Wednesday, December 12, 2018

Quotes, Quips, and Wisdom 12 12 18

Monday Creek Publishing
Quotes, Quips, and Wisdom
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Monday Creek Publishing
Quotes, Quips, and Wisdom
Follow us on fb Monday Creek Publishing

Tuesday, December 11, 2018

An Autistic Guy's Guide to Security by TLCR


Available in Paperback here!

An Autistic Guy's Guide to Security 
by TLCR

By the time you have read this book you will be able to live a more secure life. You don't need any form of autism to read it, but it helps. The advice is easy to follow and written in a way that anyone can understand.


About the Author
As someone with Asperger's I have a unique life experience and like to share this in my writing. In today's age of surveillance, the data economy and increased instability I hope my content will help my readers deal with this new reality.

I value my privacy, which is why I use a pen name. I do not have any social media presence, so do not be fooled by impostors.



Monday, December 10, 2018

Milliron Monday: Carol Lambert 12 10 18


Photo by Carol Lambert
Abbott "Pete" Smith, D.V.M.
June 16, 1938 - February 22, 2010

Welcome to Milliron Monday where every Monday we celebrate the legacy of Pete Smith, D.V.M., and  Milliron: Abbott “Pete” Smith, D.V.M. The Biography (Monday Creek Publishing 2017). A graduate of Colorado State University and a well-known veterinarian in southeast, Ohio, Dr. Smith continues to motivate and inspire. 

Traveling throughout southeastern Ohio with Dr. Smith's widow, Jody, I continue to have the great opportunity to meet many wonderful people - all I call friend. I was sad to receive an email last week about the passing of my dear friend, Carol Lambert, a beloved client of Milliron Clinic and a friend to Dr. Smith.

Carol was an advocate for every animal, but in particular, she loved dogs. As her obituary in yesterday's The Athens Messenger states, "Carol was renowned for her passion and enthusiasm for many causes. She perhaps is best known for her dedication to dog rescue, which she passed on to her children."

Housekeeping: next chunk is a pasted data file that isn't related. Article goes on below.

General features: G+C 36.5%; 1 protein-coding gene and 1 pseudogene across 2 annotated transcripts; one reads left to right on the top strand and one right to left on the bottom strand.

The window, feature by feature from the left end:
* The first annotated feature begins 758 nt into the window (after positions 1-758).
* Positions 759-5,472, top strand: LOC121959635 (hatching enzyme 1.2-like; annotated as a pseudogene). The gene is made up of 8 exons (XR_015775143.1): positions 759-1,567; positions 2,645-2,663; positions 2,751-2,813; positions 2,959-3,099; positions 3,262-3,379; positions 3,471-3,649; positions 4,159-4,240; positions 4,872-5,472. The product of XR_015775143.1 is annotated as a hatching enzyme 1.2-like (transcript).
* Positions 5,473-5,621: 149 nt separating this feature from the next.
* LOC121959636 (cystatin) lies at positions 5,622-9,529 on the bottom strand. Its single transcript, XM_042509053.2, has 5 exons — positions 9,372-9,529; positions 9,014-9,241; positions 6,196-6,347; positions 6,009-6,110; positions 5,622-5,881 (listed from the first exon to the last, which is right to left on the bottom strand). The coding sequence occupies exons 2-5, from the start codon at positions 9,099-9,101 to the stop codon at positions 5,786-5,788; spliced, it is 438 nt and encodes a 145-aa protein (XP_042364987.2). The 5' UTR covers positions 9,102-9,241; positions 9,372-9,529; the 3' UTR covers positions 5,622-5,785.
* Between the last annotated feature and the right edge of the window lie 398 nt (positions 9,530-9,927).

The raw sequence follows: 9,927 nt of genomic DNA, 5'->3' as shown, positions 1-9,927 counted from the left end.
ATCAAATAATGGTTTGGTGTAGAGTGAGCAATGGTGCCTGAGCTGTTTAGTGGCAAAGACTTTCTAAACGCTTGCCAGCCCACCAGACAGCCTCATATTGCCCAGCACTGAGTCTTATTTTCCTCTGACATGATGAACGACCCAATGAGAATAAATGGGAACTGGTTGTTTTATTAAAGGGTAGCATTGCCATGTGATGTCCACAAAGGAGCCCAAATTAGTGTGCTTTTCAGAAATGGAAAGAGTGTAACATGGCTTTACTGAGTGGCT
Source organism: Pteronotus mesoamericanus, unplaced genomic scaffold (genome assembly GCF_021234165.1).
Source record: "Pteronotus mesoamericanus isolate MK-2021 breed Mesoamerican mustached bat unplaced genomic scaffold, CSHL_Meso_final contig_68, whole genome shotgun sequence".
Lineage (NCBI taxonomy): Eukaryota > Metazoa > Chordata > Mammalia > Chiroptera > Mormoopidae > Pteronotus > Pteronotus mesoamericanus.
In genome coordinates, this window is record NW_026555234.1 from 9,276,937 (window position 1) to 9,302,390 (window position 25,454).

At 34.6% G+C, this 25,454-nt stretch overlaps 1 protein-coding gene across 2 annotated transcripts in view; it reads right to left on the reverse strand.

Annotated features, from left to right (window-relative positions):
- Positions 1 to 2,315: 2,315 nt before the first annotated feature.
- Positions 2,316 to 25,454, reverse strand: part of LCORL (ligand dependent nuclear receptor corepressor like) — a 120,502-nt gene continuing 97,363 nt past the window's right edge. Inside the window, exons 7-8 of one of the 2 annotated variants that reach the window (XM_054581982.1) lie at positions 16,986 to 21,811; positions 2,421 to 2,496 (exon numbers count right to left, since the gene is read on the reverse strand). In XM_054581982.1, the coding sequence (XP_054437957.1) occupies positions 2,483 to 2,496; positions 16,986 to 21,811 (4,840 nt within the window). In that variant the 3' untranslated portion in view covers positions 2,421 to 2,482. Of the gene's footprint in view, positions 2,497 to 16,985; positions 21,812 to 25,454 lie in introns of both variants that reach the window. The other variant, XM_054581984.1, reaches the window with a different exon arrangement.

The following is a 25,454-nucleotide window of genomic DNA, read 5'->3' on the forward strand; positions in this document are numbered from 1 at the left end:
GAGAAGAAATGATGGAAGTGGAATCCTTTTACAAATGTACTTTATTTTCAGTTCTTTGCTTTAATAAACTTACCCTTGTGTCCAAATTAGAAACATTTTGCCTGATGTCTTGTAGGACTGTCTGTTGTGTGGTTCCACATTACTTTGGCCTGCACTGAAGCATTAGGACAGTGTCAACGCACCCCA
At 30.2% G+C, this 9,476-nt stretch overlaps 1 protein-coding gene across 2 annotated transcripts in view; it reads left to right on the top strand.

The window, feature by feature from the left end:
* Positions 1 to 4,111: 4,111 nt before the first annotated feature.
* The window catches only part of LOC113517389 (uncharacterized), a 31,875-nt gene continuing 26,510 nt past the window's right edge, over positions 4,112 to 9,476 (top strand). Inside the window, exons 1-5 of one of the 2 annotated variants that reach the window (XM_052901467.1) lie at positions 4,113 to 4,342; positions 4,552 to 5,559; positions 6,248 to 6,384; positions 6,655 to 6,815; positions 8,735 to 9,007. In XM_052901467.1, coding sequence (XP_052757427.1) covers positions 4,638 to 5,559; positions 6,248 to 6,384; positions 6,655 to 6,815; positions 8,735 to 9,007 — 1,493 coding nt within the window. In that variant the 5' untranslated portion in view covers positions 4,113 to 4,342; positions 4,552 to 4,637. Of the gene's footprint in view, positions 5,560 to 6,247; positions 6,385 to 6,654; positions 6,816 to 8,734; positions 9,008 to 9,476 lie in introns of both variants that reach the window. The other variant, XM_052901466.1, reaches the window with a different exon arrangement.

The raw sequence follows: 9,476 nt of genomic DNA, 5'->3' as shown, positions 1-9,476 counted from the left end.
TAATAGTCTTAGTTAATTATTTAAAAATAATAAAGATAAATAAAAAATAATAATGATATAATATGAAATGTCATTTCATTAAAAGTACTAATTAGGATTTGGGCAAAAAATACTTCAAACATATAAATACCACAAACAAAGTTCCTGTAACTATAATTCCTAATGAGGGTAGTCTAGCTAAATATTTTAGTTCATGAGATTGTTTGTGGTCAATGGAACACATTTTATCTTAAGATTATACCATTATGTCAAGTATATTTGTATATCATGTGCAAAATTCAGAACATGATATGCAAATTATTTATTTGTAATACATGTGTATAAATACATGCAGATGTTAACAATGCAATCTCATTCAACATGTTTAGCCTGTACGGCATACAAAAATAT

A member of several philanthropic and humanitarian organizations, Carol will be missed by many. I enjoyed talking with Carol often about Dr. Smith's biography, the anecdotes she held so dear of Dr. Smith, and her joy for all living creatures.

More recently, I spoke with Carol on the phone about a children's book collaboration with her friend (now my friend), Tamara Martin. Carol and Tamara traveled extensively, advocates for lost and rescued dogs. The premise for Tamara's book is the forgotten dogs of the Navajo and the impact of society on homeless dogs (and people). Beautifully illustrated by Ernest John, Bluebird, A Dog of the Navajo Nation, was a topic that Carol loved to talk about. I am sad that the book will not be released in Carol's lifetime; however, we press forward, and with Carol's inspiration, we will see the project to fruition. The book will launch in 2019 in Carol's memory.

Look for future posts about Carol and her contribution to Dr. Smith's biography, Bluebird, and her letters to me. Carol, a wise and inspirational friend, will be missed. My sincere condolences to her family and the pets she left behind.

Read more in Pete's biography Milliron.
Share your stories and photos of Dr. Smith. 
Email to mondaycreekpublishing@gmail.com 
Through captivating, powerful, and emotional anecdotes, we celebrate the life of Dr. Abbott P. Smith. His biography takes the reader from smiles to laughter to empathy and tears. Dr. Smith gave us compelling lessons learned from animals; the role animals play in the human condition, the joy of loving an animal, and the awe of their spirituality. A tender and profound look into the life of a skilled veterinarian.

Thursday, December 6, 2018

Sweet Christmas Engagement by Amelia St. James


Available in eBook here!

Sweet Christmas Engagement 

Do Christmas miracles exist?

Chocolatier Katie Walters likes to believe they do, until her world is tipped upside down when the handsome Dr. Markus Donovan opens his office next door. Accompanied by his Golden Retriever sidekick, Finley, Markus steals her heart and endears himself to her loved-ones. In the middle of their happily ever after, Katie’s secrets and Markus’ past drive a wedge between them, and Markus’ jealous receptionist wreaks havoc.

Katie’s fledgling company is no match for the scheming woman, and the fate of her employees hangs in the balance. Katie is in desperate need of a Christmas miracle, and her faith in true love is put to a test.


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ABOUT THE AUTHOR
Amelia St. James resides in Florida with her darling sons and wonderful husband. Amidst the chaos and excitement, she manages to sneak in time for chocolate and writing, sometimes enjoying both at the same time. She is passionate about writing, and loves all things romantic and optimistic. When not writing, she can be found playing Frisbee with her two year old while simultaneously faking a mean game of soccer with her eight year old.



Tuesday, December 4, 2018

Monday, December 3, 2018

Milliron Monday: The Present 12 3 18